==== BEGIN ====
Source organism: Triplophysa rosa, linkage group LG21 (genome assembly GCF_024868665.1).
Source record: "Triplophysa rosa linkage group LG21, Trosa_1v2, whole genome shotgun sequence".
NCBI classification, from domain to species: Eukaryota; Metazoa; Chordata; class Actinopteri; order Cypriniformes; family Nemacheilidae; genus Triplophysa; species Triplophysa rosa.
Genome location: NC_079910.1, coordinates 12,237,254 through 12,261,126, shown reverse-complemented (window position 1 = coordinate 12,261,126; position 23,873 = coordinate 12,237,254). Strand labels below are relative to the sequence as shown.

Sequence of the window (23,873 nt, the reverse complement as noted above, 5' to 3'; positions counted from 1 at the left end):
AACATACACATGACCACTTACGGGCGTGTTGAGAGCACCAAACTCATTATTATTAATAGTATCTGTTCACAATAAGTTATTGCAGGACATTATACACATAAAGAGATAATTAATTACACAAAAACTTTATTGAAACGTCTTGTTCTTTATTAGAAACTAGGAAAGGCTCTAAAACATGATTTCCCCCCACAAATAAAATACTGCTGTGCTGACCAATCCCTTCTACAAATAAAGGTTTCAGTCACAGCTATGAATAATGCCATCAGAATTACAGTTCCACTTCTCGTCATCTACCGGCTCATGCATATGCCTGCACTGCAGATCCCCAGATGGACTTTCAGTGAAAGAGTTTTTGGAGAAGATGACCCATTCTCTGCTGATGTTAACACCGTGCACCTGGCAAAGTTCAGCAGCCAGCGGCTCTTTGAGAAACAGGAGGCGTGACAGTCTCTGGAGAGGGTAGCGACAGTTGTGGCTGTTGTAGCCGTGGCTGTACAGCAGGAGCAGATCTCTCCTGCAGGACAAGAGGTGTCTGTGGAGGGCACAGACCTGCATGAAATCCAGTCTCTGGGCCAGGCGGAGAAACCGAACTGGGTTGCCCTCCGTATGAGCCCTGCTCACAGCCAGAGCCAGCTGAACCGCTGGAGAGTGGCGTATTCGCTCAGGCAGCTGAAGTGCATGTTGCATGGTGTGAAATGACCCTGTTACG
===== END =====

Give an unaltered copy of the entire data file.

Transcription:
Source organism: Triplophysa rosa, linkage group LG21 (genome assembly GCF_024868665.1).
Source record: "Triplophysa rosa linkage group LG21, Trosa_1v2, whole genome shotgun sequence".
NCBI classification, from domain to species: Eukaryota; Metazoa; Chordata; class Actinopteri; order Cypriniformes; family Nemacheilidae; genus Triplophysa; species Triplophysa rosa.
Genome location: NC_079910.1, coordinates 12,237,254 through 12,261,126, shown reverse-complemented (window position 1 = coordinate 12,261,126; position 23,873 = coordinate 12,237,254). Strand labels below are relative to the sequence as shown.

Sequence of the window (23,873 nt, the reverse complement as noted above, 5' to 3'; positions counted from 1 at the left end):
AACATACACATGACCACTTACGGGCGTGTTGAGAGCACCAAACTCATTATTATTAATAGTATCTGTTCACAATAAGTTATTGCAGGACATTATACACATAAAGAGATAATTAATTACACAAAAACTTTATTGAAACGTCTTGTTCTTTATTAGAAACTAGGAAAGGCTCTAAAACATGATTTCCCCCCACAAATAAAATACTGCTGTGCTGACCAATCCCTTCTACAAATAAAGGTTTCAGTCACAGCTATGAATAATGCCATCAGAATTACAGTTCCACTTCTCGTCATCTACCGGCTCATGCATATGCCTGCACTGCAGATCCCCAGATGGACTTTCAGTGAAAGAGTTTTTGGAGAAGATGACCCATTCTCTGCTGATGTTAACACCGTGCACCTGGCAAAGTTCAGCAGCCAGCGGCTCTTTGAGAAACAGGAGGCGTGACAGTCTCTGGAGAGGGTAGCGACAGTTGTGGCTGTTGTAGCCGTGGCTGTACAGCAGGAGCAGATCTCTCCTGCAGGACAAGAGGTGTCTGTGGAGGGCACAGACCTGCATGAAATCCAGTCTCTGGGCCAGGCGGAGAAACCGAACTGGGTTGCCCTCCGTATGAGCCCTGCTCACAGCCAGAGCCAGCTGAACCGCTGGAGAGTGGCGTATTCGCTCAGGCAGCTGAAGTGCATGTTGCATGGTGTGAAATGACCCTGTTACG